I recently began watching “The Wire” (yes, I realize I’m a few years late), and I love it! So far it has lived up to the hype. It also gave me a good idea for this blog post. In one of the early episodes, one of the main characters (a police officer) spends a lot of time preparing a report about possible criminal activity at a housing project in Baltimore, and then presents it to a judge in hopes of gaining authorization for a wiretap. In this particular scene, we see the police officer sitting anxiously in a chair in the judge’s office, so proud of all his hard work, just waiting for a pat on the back for having followed a very specific list of legal requirements to get what he really needs to stop the bad guys.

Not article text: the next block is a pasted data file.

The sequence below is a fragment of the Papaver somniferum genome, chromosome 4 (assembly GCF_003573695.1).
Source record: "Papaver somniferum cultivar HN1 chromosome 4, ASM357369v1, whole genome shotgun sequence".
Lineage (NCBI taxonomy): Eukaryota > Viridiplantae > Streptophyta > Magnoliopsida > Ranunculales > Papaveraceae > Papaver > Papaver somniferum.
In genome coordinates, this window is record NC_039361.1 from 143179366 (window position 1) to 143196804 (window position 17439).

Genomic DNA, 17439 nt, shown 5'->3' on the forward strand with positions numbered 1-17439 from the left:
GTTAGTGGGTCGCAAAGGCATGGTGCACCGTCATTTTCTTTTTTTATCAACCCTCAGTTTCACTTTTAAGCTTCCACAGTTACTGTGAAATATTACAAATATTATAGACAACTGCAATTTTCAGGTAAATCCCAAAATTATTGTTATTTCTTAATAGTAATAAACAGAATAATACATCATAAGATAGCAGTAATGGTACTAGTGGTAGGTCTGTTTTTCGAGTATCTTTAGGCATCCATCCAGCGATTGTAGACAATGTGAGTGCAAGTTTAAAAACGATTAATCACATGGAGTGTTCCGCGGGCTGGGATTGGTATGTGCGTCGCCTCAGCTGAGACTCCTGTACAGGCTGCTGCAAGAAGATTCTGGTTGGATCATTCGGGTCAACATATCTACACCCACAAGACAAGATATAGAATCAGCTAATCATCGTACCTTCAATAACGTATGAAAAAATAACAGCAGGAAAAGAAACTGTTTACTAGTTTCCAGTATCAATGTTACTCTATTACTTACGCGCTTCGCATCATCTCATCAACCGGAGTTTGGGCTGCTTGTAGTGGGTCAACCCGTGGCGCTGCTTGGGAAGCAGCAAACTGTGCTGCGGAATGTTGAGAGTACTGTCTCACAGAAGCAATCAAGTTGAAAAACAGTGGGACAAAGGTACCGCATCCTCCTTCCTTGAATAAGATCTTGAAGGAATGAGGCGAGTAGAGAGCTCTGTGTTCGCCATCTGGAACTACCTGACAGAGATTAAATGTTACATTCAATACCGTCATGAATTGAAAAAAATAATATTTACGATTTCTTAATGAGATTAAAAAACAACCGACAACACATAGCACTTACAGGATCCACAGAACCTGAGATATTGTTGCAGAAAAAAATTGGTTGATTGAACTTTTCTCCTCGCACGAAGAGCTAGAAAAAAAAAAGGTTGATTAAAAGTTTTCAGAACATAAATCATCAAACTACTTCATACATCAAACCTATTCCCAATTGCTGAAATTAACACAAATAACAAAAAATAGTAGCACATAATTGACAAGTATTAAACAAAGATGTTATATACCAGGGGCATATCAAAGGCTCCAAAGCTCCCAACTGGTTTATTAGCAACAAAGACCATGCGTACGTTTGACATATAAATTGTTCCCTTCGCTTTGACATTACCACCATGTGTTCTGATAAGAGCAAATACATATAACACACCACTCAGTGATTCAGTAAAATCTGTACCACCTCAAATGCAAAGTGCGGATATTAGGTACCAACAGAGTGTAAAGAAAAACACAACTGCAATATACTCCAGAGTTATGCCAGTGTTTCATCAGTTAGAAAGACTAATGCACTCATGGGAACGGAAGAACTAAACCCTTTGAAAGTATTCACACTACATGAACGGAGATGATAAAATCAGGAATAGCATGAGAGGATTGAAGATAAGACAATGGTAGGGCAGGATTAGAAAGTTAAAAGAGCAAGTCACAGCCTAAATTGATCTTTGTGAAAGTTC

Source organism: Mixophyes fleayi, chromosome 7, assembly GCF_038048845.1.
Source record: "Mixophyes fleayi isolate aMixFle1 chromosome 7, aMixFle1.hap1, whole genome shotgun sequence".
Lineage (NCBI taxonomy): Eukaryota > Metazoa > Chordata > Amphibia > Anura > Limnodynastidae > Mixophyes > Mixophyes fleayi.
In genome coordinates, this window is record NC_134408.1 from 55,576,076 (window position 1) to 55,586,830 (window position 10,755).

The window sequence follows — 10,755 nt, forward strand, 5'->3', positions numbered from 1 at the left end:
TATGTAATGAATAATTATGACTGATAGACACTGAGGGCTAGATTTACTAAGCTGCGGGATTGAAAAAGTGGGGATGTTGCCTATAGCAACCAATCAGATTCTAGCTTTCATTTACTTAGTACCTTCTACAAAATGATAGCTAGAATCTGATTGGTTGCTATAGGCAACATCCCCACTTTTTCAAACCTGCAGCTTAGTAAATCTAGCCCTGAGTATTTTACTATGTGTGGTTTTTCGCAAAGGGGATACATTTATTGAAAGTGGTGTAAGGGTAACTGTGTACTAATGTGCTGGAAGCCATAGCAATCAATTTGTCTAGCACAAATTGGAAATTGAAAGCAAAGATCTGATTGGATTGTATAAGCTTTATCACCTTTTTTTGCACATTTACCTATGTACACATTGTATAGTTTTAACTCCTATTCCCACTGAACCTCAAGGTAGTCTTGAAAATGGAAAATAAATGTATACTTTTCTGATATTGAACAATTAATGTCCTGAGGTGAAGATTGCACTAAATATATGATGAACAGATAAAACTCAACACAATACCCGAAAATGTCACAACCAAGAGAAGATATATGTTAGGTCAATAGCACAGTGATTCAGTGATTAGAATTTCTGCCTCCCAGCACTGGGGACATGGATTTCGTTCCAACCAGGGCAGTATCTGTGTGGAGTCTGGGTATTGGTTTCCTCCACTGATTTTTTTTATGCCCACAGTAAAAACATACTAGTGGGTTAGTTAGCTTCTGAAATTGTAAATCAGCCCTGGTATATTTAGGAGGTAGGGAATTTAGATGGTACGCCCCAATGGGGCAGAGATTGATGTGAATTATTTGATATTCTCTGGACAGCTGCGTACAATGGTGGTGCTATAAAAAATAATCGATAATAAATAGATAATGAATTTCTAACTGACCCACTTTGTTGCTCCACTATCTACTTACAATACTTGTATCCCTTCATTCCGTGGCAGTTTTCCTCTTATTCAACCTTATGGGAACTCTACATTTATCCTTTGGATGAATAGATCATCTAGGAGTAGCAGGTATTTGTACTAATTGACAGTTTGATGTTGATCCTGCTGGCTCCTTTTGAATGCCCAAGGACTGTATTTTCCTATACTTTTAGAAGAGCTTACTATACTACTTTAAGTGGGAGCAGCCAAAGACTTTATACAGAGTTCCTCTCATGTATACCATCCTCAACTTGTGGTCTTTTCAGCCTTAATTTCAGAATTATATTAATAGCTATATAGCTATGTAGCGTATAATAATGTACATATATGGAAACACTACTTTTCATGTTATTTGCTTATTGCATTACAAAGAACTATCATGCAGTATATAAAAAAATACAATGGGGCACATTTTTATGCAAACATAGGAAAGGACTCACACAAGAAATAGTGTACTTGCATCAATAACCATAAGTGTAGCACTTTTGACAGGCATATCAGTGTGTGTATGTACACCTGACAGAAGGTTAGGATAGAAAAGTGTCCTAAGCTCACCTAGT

What does the judge do after reading the meticulously prepared report? He points out that the police officer repeatedly confused “then” and “than” and proceeds to give him a lecture on the difference between the two.
The police officer is incredulous. He’s spent weeks working the streets gathering the evidence he needs to combat a violent drug operation, and the judge is correcting his grammar?
This is why grammar matters! No matter how great your content is, errors jump out at an educated reader and get in the way of the story. The above scenario is a perfect example of this. Mixing up “then” and “than” has nothing to do with the magnificent police work that went into that report, but the mistake was what caught the eye of the judge, who is the person in power in the equation.
When it comes to a book, the reader is the person in power because he or she is the one who can spread the word about it. You want readers to love your story and tell all their friends about it, so don’t give them a reason to focus on anything else.
This blog post originally appeared on CreateSpace.com. Reprinted with permission. © 2015 CreateSpace, a DBA of On-Demand Publishing, LLC. All rights reserved.